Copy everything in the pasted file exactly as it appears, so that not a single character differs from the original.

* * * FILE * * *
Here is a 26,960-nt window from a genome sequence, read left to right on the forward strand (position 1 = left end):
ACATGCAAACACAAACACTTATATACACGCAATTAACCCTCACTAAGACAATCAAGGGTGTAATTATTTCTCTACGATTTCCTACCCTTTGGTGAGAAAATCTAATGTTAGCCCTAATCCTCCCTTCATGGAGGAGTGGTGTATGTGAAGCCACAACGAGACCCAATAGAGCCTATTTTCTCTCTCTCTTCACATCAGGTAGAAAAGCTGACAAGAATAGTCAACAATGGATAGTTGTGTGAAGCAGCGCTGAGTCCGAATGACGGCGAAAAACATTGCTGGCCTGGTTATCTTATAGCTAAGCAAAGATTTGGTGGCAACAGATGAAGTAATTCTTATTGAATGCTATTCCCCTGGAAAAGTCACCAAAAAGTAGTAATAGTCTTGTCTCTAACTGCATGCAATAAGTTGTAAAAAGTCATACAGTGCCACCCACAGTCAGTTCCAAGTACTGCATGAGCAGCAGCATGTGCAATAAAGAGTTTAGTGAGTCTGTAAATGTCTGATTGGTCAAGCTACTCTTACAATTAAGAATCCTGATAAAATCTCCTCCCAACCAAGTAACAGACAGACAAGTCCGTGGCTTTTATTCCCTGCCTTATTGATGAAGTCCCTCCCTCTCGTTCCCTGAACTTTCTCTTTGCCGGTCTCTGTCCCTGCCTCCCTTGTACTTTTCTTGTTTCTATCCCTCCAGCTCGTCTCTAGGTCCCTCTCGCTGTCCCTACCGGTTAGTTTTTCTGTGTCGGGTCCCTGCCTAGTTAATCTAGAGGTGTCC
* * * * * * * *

Here is a 26,960-nt window from a genome sequence, read left to right on the forward strand (position 1 = left end):
ACATGCAAACACAAACACTTATATACACGCAATTAACCCTCACTAAGACAATCAAGGGTGTAATTATTTCTCTACGATTTCCTACCCTTTGGTGAGAAAATCTAATGTTAGCCCTAATCCTCCCTTCATGGAGGAGTGGTGTATGTGAAGCCACAACGAGACCCAATAGAGCCTATTTTCTCTCTCTCTTCACATCAGGTAGAAAAGCTGACAAGAATAGTCAACAATGGATAGTTGTGTGAAGCAGCGCTGAGTCCGAATGACGGCGAAAAACATTGCTGGCCTGGTTATCTTATAGCTAAGCAAAGATTTGGTGGCAACAGATGAAGTAATTCTTATTGAATGCTATTCCCCTGGAAAAGTCACCAAAAAGTAGTAATAGTCTTGTCTCTAACTGCATGCAATAAGTTGTAAAAAGTCATACAGTGCCACCCACAGTCAGTTCCAAGTACTGCATGAGCAGCAGCATGTGCAATAAAGAGTTTAGTGAGTCTGTAAATGTCTGATTGGTCAAGCTACTCTTACAATTAAGAATCCTGATAAAATCTCCTCCCAACCAAGTAACAGACAGACAAGTCCGTGGCTTTTATTCCCTGCCTTATTGATGAAGTCCCTCCCTCTCGTTCCCTGAACTTTCTCTTTGCCGGTCTCTGTCCCTGCCTCCCTTGTACTTTTCTTGTTTCTATCCCTCCAGCTCGTCTCTAGGTCCCTCTCGCTGTCCCTACCGGTTAGTTTTTCTGTGTCGGGTCCCTGCCTAGTTAATCTAGAGGTGTCC